The stock market continues to want to go higher despite the lack of any major new catalyst and the renewed tensions in the Crimea region of Ukraine.
Yet despite the bullish sentiment at this time, the gains have been much more difficult to come by, as I had predicted at the beginning of the year. This year clearly won’t be a repeat of 2013.
Now, the move of the S&P 500 to 2,000 may still occur later this year, but for greater price appreciation potential, you should look to add positions in regions around the world that are currently struggling but offer above-average longer-term potential.
Here I’m talking about the emerging markets, where we are seeing a clear buildup in wealth and consumer spending. In my view, China remains at the top of the list. (Read “Investment Opportunities in Depressed Chinese Stocks.”) Of course, the stalling economic recovery in the country despite economic growth being above 7.5% has made it more difficult to be a believer in the Far East. But its time will come again, and you will want to be there when it does.
You may be hearing pundits saying to avoid the emerging markets, but I would disagree. Yes, the emerging markets are struggling now, but that doesn’t mean you shouldn’t look for a potential buying opportunity there.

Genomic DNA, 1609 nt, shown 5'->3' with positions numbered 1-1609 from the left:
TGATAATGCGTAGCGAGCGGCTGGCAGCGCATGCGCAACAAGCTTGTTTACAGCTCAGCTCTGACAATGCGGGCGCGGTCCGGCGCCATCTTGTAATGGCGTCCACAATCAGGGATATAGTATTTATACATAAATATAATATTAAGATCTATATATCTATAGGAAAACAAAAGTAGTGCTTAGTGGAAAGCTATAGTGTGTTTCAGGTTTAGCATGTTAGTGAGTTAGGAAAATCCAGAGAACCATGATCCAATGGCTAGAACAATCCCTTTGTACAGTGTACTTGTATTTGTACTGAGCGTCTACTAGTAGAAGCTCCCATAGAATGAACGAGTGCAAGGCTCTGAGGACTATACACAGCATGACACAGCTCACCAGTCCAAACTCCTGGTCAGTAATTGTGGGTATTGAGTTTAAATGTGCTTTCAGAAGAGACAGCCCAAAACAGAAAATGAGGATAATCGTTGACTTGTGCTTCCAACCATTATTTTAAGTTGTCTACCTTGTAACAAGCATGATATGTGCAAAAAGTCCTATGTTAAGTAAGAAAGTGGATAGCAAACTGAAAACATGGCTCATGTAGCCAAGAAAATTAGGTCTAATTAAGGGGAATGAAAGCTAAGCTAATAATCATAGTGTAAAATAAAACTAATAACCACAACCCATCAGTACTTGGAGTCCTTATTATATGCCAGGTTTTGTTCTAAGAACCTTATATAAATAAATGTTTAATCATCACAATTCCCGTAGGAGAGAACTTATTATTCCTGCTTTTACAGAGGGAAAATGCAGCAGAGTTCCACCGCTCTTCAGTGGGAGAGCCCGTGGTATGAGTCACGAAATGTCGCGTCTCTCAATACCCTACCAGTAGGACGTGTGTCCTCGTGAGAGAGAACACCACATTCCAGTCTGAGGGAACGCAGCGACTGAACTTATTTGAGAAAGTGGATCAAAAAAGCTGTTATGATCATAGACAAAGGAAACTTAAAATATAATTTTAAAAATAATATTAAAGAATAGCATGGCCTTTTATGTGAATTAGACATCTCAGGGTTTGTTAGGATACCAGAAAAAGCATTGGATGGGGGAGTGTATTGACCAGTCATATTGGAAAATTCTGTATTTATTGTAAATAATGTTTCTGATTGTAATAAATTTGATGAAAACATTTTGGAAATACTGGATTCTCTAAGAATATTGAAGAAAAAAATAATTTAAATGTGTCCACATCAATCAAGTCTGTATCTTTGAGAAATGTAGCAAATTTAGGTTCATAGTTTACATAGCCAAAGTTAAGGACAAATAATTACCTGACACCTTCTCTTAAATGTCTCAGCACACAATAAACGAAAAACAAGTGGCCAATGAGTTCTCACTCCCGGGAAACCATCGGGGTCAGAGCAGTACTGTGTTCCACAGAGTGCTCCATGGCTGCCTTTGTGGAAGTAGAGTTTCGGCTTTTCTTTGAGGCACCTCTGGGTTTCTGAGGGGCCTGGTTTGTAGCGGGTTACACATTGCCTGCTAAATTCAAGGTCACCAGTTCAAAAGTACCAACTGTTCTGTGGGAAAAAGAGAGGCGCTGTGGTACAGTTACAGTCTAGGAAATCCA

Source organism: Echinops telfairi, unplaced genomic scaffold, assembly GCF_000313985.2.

Take a look at the iShares MSCI Emerging Markets chart below, which shows the recovery from the lows in 2004 and the successive low in 2009. The index is currently moving sideways due to the uncertainties in the emerging markets, but it appears to be showing support, based on my technical analysis.
Chart courtesy of www.StockCharts.com
As far as the emerging markets BRIC countries (Brazil, Russia, India, and China), Russia is obviously a place to avoid at the moment due to the economic sanctions to be levied against the country given its plan to annex Crimea from Ukraine. Prior to this fiasco, Russia was rapidly becoming a powerhouse in Eastern Europe and the emerging markets due to its vast riches of oil and natural gas, on which Europe is highly dependent for its energy demands. I would be keeping my eye on Russia, but I wouldn’t be an investor at this time.
India is staging good growth as an emerging markets play, but high inflation of more than seven percent may become an issue as the country of nearly one billion people attempts to become a major economic power akin to what China has done.
The one BRIC emerging markets country that really deserves a closer look if you have not already done so is Brazil. The country is set to host the FIFA World Cup of soccer in a few months, and this will be followed by the Olympics in 2016. The two events have allowed the country to build massive infrastructure that has helped to add growth to a region that has been booming. There are some major companies in Brazil that trade on U.S. exchanges and are worth a look, including meat producer BRF S.A. (NYSE/BRFS) and global jet manufacturer Embraer S.A. (NYSE/ERJ). Brazilian exchange-traded funds (ETFs) that may be worth a look include iShares MSCI Brazil Capped (NYSEArca/EWZ) and, for the more aggressive investors, the Market Vectors Brazil Small-Cap ETF (NYSEArca/BRF).